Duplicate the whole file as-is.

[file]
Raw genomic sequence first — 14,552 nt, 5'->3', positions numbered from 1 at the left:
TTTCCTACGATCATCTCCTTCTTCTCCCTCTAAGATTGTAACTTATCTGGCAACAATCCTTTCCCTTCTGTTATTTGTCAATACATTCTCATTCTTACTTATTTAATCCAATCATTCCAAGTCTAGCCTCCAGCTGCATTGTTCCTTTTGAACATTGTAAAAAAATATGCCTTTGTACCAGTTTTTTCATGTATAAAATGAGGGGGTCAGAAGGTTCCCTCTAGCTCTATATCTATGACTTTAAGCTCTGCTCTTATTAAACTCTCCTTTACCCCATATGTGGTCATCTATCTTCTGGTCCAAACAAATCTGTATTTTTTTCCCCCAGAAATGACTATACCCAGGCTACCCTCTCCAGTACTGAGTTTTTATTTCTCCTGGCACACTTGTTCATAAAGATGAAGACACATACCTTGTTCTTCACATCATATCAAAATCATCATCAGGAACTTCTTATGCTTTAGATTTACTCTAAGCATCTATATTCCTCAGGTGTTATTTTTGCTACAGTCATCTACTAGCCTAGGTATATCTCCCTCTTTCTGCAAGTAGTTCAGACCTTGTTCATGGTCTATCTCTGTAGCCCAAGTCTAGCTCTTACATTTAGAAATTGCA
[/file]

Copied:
Raw genomic sequence first — 14,552 nt, 5'->3', positions numbered from 1 at the left:
TTTCCTACGATCATCTCCTTCTTCTCCCTCTAAGATTGTAACTTATCTGGCAACAATCCTTTCCCTTCTGTTATTTGTCAATACATTCTCATTCTTACTTATTTAATCCAATCATTCCAAGTCTAGCCTCCAGCTGCATTGTTCCTTTTGAACATTGTAAAAAAATATGCCTTTGTACCAGTTTTTTCATGTATAAAATGAGGGGGTCAGAAGGTTCCCTCTAGCTCTATATCTATGACTTTAAGCTCTGCTCTTATTAAACTCTCCTTTACCCCATATGTGGTCATCTATCTTCTGGTCCAAACAAATCTGTATTTTTTTCCCCCAGAAATGACTATACCCAGGCTACCCTCTCCAGTACTGAGTTTTTATTTCTCCTGGCACACTTGTTCATAAAGATGAAGACACATACCTTGTTCTTCACATCATATCAAAATCATCATCAGGAACTTCTTATGCTTTAGATTTACTCTAAGCATCTATATTCCTCAGGTGTTATTTTTGCTACAGTCATCTACTAGCCTAGGTATATCTCCCTCTTTCTGCAAGTAGTTCAGACCTTGTTCATGGTCTATCTCTGTAGCCCAAGTCTAGCTCTTACATTTAGAAATTGCA